tion, pf(4) will create a high quality random sequence number for each
     connection endpoint.

     The modulate state directive implicitly keeps state on the rule and is
     only applicable to TCP connections.

     For instance:

	   block all
	   pass out proto tcp from any to any modulate state
	   pass in  proto tcp from any to any port 25 flags S/SA modulate state

     There are two caveats associated with state modulation: A modulate state
     rule can not be applied to a pre-existing but unmodulated connection.
     connection's modulator.  When the state is lost, the connection may be
     left dangling until the respective endpoints time out the connection.  It
     is possible on a fast local network for the endpoints to start an ACK
     storm while trying to resynchronize after the loss of the modulator.
     Using a flags S/SA modifier on modulate state rules between fast networks
     is suggested to prevent ACK storms.


     By default, pf(4) passes packets that are part of a tcp(4) handshake
     between the endpoints.  The synproxy state option can be used to cause
     pf(4) itself to complete the handshake with the active endpoint, perform
     a handshake with the passive endpoint, and then forward packets between
     the endpoints.

     No packets are sent to the passive endpoint before the active endpoint
     has completed the handshake, hence so-called SYN floods with spoofed
     source addresses will not reach the passive endpoint, as the sender can't
     complete the handshake.

     The proxy is transparent to both endpoints, they each see a single con-
     nection from/to the other endpoint.  pf(4) chooses random initial
     sequence numbers for both handshakes.  Once the handshakes are completed,
     the sequence number modulators (see previous section) are used to trans-
     late further packets of the connection.  Hence, synproxy state includes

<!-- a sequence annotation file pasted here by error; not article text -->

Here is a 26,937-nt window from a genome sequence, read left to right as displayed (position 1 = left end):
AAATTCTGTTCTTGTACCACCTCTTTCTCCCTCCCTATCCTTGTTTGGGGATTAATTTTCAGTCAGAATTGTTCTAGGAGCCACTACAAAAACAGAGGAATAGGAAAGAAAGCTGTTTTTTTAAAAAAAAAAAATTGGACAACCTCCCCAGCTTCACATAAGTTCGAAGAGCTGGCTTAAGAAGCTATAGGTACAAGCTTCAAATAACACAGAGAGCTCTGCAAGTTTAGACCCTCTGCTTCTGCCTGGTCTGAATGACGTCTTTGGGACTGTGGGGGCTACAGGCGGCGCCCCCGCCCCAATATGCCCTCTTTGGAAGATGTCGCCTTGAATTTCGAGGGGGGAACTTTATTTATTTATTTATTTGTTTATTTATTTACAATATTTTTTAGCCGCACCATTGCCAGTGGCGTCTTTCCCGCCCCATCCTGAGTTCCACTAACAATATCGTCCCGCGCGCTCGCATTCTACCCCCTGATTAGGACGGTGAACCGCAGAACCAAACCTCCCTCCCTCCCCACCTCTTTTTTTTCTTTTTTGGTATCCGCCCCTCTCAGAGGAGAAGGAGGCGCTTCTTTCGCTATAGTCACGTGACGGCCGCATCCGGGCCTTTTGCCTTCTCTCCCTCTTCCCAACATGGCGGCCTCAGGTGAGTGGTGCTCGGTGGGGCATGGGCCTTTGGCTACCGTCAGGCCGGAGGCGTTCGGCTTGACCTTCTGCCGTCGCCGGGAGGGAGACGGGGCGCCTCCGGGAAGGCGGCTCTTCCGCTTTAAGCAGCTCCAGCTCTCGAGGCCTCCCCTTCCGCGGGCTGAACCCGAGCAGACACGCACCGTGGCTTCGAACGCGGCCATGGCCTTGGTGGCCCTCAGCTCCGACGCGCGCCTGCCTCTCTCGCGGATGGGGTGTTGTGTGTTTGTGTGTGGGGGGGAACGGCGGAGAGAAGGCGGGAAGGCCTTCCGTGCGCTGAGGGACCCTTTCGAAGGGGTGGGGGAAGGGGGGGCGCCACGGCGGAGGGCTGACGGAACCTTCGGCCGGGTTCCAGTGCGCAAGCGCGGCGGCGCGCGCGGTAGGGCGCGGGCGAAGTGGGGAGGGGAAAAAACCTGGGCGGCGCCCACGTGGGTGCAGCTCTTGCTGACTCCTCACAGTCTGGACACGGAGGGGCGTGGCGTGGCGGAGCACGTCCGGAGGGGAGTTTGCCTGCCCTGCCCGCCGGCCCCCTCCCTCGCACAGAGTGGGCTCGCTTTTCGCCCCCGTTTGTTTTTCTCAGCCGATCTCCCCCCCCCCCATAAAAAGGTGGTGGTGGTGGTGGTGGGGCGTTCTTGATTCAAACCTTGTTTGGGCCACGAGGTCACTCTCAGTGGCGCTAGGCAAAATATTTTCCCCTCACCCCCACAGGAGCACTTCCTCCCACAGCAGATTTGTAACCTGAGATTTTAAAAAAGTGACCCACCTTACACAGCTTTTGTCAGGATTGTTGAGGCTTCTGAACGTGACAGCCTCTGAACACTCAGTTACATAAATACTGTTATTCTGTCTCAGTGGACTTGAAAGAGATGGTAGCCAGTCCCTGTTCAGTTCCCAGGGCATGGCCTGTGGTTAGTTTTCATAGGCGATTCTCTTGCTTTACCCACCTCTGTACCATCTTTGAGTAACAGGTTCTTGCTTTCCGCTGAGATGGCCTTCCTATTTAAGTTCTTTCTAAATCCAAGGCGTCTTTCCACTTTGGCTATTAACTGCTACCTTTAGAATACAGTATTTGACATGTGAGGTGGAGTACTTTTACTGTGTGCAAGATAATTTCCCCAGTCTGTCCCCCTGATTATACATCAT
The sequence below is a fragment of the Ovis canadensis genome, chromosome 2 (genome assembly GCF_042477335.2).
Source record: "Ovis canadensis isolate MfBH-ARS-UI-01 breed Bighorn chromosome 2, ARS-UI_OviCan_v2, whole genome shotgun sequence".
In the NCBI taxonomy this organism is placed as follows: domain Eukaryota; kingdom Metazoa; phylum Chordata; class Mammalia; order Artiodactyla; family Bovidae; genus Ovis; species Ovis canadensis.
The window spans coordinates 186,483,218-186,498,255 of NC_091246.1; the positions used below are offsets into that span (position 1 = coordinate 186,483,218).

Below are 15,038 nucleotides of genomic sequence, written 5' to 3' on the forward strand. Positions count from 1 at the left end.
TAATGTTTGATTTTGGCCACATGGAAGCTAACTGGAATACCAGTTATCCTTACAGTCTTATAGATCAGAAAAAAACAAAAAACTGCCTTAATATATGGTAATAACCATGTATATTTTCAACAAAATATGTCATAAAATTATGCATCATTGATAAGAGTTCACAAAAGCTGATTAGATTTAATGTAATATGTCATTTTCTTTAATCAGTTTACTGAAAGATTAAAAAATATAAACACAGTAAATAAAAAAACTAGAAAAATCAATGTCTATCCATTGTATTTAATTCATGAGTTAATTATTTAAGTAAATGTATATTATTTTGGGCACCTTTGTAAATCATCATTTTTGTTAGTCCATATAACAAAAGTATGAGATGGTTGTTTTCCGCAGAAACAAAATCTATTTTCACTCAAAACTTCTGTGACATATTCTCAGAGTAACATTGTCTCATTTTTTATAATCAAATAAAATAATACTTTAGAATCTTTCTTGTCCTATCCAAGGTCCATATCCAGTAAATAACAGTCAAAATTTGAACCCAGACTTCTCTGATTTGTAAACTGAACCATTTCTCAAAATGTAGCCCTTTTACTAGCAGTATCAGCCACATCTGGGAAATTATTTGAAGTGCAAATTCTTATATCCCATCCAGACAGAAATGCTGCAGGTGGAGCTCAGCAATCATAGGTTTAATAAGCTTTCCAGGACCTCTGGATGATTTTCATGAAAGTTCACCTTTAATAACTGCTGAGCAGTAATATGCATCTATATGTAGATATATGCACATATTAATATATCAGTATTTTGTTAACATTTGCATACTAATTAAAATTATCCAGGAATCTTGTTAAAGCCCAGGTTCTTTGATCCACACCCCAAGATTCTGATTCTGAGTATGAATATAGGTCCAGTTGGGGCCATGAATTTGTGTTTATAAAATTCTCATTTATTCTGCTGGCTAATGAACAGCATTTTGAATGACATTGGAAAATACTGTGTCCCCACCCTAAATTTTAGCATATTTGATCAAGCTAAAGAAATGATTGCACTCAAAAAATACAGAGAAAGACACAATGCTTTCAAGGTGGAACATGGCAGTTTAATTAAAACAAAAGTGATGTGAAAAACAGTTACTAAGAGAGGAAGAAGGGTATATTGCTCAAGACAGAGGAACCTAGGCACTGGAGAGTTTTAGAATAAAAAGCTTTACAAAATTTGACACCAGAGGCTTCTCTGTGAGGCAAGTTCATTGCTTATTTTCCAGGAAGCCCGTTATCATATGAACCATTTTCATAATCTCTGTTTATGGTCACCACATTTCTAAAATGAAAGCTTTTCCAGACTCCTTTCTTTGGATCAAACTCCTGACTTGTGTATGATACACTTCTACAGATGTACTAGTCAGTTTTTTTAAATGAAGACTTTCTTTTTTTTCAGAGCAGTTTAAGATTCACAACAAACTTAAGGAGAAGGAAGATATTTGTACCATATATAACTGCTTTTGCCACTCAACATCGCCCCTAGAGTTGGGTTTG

modulate state and keep state.

     Rules with synproxy will not work if pf(4) operates on a bridge(4).


	   pass in proto tcp from any to any port www flags S/SA synproxy state


     All three of keep state, modulate state and synproxy state support the
     following options:

     max <number>
	   Limits the number of concurrent states the rule may create.	When
	   this limit is reached, further packets matching the rule that would
	   create state are dropped, until existing states time out.
	   Prevent state changes for states created by this rule from appear-
	   ing on the pfsync(4) interface.
     <timeout> <seconds>
	   Changes the timeout values used for states created by this rule.

	   When the source-track keyword is specified, the number of states
	   per source IP is tracked.  The following limits can be set:

		 Limits the maximum number of source addresses which can
		 simultaneously have state table entries.
		 Limits the maximum number of simultaneous state entries that
		 a single source address can create with this rule.
	   For a list of all valid timeout names, see OPTIONS above.

	   Multiple options can be specified, separated by commas:
     nection's initial SYN packet and guess at the host's operating system.
     Unfortunately these nuances are easily spoofed by an attacker so the fin-